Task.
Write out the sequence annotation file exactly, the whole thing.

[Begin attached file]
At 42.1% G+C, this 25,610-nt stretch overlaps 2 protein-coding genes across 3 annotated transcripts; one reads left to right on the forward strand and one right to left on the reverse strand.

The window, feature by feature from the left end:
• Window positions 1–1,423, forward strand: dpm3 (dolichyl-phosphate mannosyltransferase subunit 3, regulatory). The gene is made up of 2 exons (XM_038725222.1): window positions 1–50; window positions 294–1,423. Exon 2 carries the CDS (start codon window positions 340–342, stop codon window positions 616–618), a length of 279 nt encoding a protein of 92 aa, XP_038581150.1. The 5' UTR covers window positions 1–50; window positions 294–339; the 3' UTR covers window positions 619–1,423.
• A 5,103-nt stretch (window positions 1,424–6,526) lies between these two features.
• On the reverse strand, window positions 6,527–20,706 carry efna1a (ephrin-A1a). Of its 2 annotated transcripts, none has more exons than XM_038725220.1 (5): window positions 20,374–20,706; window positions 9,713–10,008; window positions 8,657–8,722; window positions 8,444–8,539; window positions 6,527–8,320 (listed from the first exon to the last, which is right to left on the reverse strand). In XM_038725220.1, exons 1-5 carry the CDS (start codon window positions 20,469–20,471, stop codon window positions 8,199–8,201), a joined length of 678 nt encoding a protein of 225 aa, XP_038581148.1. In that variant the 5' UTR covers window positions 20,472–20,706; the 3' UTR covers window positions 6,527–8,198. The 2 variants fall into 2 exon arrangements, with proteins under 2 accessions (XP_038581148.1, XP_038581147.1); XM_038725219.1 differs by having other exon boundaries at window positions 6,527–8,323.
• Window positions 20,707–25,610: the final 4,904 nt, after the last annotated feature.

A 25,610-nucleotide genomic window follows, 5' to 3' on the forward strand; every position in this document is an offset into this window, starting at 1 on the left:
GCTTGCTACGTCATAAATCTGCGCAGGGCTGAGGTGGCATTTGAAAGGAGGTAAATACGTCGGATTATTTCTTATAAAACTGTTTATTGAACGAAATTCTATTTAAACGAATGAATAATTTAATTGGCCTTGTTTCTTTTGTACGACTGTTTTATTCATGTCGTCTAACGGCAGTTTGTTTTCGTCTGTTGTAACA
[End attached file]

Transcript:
At 42.1% G+C, this 25,610-nt stretch overlaps 2 protein-coding genes across 3 annotated transcripts; one reads left to right on the forward strand and one right to left on the reverse strand.

The window, feature by feature from the left end:
• Window positions 1–1,423, forward strand: dpm3 (dolichyl-phosphate mannosyltransferase subunit 3, regulatory). The gene is made up of 2 exons (XM_038725222.1): window positions 1–50; window positions 294–1,423. Exon 2 carries the CDS (start codon window positions 340–342, stop codon window positions 616–618), a length of 279 nt encoding a protein of 92 aa, XP_038581150.1. The 5' UTR covers window positions 1–50; window positions 294–339; the 3' UTR covers window positions 619–1,423.
• A 5,103-nt stretch (window positions 1,424–6,526) lies between these two features.
• On the reverse strand, window positions 6,527–20,706 carry efna1a (ephrin-A1a). Of its 2 annotated transcripts, none has more exons than XM_038725220.1 (5): window positions 20,374–20,706; window positions 9,713–10,008; window positions 8,657–8,722; window positions 8,444–8,539; window positions 6,527–8,320 (listed from the first exon to the last, which is right to left on the reverse strand). In XM_038725220.1, exons 1-5 carry the CDS (start codon window positions 20,469–20,471, stop codon window positions 8,199–8,201), a joined length of 678 nt encoding a protein of 225 aa, XP_038581148.1. In that variant the 5' UTR covers window positions 20,472–20,706; the 3' UTR covers window positions 6,527–8,198. The 2 variants fall into 2 exon arrangements, with proteins under 2 accessions (XP_038581148.1, XP_038581147.1); XM_038725219.1 differs by having other exon boundaries at window positions 6,527–8,323.
• Window positions 20,707–25,610: the final 4,904 nt, after the last annotated feature.

A 25,610-nucleotide genomic window follows, 5' to 3' on the forward strand; every position in this document is an offset into this window, starting at 1 on the left:
GCTTGCTACGTCATAAATCTGCGCAGGGCTGAGGTGGCATTTGAAAGGAGGTAAATACGTCGGATTATTTCTTATAAAACTGTTTATTGAACGAAATTCTATTTAAACGAATGAATAATTTAATTGGCCTTGTTTCTTTTGTACGACTGTTTTATTCATGTCGTCTAACGGCAGTTTGTTTTCGTCTGTTGTAACA